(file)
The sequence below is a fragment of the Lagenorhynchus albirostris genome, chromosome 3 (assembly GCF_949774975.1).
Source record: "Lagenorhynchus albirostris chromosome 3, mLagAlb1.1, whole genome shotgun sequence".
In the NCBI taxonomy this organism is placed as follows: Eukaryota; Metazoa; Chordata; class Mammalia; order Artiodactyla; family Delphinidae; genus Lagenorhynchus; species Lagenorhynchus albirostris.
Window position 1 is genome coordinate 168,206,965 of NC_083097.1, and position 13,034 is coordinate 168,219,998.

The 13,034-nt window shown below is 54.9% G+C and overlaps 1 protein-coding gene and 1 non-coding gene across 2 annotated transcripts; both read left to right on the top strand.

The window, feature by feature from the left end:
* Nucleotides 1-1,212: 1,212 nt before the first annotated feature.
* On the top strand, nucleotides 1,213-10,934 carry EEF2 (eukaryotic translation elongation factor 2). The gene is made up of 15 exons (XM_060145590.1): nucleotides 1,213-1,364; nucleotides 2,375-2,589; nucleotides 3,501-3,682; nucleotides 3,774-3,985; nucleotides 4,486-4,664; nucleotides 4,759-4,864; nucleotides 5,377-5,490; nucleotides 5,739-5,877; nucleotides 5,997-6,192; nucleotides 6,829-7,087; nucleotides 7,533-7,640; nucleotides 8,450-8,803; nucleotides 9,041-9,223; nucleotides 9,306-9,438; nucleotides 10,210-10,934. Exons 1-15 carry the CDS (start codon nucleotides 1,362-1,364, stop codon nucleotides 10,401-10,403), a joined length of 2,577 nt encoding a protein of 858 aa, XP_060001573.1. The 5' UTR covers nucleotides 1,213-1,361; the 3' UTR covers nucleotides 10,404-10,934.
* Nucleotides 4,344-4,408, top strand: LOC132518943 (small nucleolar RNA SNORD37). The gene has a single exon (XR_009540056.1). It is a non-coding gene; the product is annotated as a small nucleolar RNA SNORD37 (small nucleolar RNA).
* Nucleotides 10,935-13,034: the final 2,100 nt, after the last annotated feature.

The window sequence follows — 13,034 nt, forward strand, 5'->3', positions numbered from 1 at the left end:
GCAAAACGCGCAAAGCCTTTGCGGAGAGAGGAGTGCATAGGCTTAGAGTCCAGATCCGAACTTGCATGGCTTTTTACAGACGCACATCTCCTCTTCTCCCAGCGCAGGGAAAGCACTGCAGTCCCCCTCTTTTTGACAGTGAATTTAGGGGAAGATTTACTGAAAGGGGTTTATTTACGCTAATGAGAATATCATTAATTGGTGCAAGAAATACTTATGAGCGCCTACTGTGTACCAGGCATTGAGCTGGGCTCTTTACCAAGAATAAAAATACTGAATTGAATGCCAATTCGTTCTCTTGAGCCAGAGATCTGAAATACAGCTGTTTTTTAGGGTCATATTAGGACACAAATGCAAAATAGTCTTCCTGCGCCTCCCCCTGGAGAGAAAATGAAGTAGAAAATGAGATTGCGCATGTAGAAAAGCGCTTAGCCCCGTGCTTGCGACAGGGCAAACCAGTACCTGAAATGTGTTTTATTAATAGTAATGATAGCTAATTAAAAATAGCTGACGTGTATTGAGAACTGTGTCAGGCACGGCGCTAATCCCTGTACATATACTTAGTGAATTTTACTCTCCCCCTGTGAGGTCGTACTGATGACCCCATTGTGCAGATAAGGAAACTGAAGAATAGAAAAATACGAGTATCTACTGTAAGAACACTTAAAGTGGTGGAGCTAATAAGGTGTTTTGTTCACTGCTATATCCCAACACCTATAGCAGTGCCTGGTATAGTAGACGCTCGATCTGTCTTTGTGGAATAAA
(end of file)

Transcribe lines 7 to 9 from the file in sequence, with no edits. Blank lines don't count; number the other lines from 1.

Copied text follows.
* Nucleotides 1-1,212: 1,212 nt before the first annotated feature.
* On the top strand, nucleotides 1,213-10,934 carry EEF2 (eukaryotic translation elongation factor 2). The gene is made up of 15 exons (XM_060145590.1): nucleotides 1,213-1,364; nucleotides 2,375-2,589; nucleotides 3,501-3,682; nucleotides 3,774-3,985; nucleotides 4,486-4,664; nucleotides 4,759-4,864; nucleotides 5,377-5,490; nucleotides 5,739-5,877; nucleotides 5,997-6,192; nucleotides 6,829-7,087; nucleotides 7,533-7,640; nucleotides 8,450-8,803; nucleotides 9,041-9,223; nucleotides 9,306-9,438; nucleotides 10,210-10,934. Exons 1-15 carry the CDS (start codon nucleotides 1,362-1,364, stop codon nucleotides 10,401-10,403), a joined length of 2,577 nt encoding a protein of 858 aa, XP_060001573.1. The 5' UTR covers nucleotides 1,213-1,361; the 3' UTR covers nucleotides 10,404-10,934.
* Nucleotides 4,344-4,408, top strand: LOC132518943 (small nucleolar RNA SNORD37). The gene has a single exon (XR_009540056.1). It is a non-coding gene; the product is annotated as a small nucleolar RNA SNORD37 (small nucleolar RNA).